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Mages Sports v. Winston Pk. Shopping Center

JUNE 25, 1969.




Appeal from the Circuit Court of Cook County; the Hon. DONALD J. O'BRIEN, Judge, presiding. Reversed and remanded with directions.

MR. JUSTICE MCCORMICK DELIVERED THE OPINION OF THE COURT. This appeal is taken from an order entered in the Circuit Court of Cook County on April 25, 1967, sustaining defendants' motion to dismiss plaintiffs' complaint. Defendant Winston Park Shopping Center, Inc. (Winston) constructed, developed and was the lessor of a shopping center. Plaintiffs Mages Sports Arenas, Inc. (Mages), and Community Discount Centers, Inc. (Community), executed various leases and agreements with Winston regarding occupation of the specified premises at the shopping center. Defendant Jewel Tea Company, Inc. (Jewel) leased part of the building above the premises occupied by plaintiffs.

On September 3, 1963, plaintiffs filed a complaint against the above-mentioned defendants and the Prudential Insurance Company of America, first mortgagee of the land upon which the premises were located. In the complaint plaintiffs alleged that the said defendants wrongfully caused plaintiffs' premises to be subjected to excessive water seepage, dampness, accumulation of liquids, noxious odors and a defective air conditioning and ventilating system, all to the damage of plaintiffs. Plaintiffs prayed for an injunction and other equitable relief and for compensatory and punitive damages in the amount of $1,500,000. Answers were filed by the various defendants and counterclaims were filed by Jewel against Winston and by Winston against Jewel.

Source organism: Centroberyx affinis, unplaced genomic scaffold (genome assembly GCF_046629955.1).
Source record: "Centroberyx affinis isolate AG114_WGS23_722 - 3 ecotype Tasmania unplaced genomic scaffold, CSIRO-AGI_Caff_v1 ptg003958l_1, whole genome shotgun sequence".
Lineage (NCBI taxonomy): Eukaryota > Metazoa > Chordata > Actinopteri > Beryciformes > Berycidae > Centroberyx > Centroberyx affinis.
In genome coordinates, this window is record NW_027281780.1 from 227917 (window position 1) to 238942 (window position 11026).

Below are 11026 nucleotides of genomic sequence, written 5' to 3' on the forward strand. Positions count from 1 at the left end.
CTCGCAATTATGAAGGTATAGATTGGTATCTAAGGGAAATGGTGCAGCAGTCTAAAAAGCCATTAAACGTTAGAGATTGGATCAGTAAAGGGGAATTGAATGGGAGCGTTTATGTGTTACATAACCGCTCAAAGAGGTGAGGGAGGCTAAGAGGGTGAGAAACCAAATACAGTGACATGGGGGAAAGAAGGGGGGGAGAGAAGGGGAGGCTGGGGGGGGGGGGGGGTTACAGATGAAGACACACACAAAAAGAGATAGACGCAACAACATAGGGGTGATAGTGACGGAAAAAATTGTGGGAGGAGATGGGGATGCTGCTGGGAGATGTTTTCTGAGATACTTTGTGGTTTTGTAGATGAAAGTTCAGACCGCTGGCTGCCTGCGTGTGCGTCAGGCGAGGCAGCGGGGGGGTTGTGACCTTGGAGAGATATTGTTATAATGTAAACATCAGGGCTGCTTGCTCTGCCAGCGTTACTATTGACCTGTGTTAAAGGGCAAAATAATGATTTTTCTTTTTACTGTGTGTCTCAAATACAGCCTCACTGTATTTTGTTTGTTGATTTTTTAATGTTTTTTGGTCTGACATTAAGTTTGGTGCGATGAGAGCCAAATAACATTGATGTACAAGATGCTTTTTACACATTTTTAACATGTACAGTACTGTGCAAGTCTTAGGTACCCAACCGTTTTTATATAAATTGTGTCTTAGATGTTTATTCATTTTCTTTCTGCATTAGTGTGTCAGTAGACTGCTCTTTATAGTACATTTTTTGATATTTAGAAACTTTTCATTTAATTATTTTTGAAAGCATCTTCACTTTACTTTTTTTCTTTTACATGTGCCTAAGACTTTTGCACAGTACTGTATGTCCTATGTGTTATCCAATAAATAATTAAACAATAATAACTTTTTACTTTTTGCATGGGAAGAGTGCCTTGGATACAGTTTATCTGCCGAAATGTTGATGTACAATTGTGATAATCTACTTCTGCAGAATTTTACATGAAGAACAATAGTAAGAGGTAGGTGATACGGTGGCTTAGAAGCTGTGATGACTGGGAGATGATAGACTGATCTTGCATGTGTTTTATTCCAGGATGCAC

Plaintiffs' motion for temporary injunctive relief was denied and the matter was then referred to a master in chancery for the taking of evidence. The master twice set the case for hearing, and on both occasions defense counsel attended but plaintiffs' attorneys were absent. The master then sent the case back to the referring judge; on November 12, 1964, the case was again called, and again plaintiffs did not appear. On the motion of two of the defendants the case was dismissed for want of prosecution. The order entered on November 12 read as follows:

On motion of defendants, Jewel Tea Company, Inc. and Prudential Insurance Company of America, to dismiss this cause for want of prosecution, this case is hereby dismissed and costs charged to plaintiffs.

Plaintiffs assert that they had never received notice that a motion had been made to dismiss the case. The defendants assert that announcements of all progress cases appear in the Chicago Daily Law Bulletin a few days before the call is made, and that plaintiffs did not respond to the progress call in the instant case.

On December 12, 1966, plaintiffs filed a complaint which was identical to that which had been filed on September 3, 1963. All three defendants moved to dismiss the complaint, contending that the action was barred by the former order of November 12, 1964, which had dismissed the September 3, 1963 complaint for want of prosecution. The judge sustained the defendants' motion and dismissed plaintiffs' complaint "with prejudice" on April 25, 1967. No opinion was issued, nor were there any findings of fact.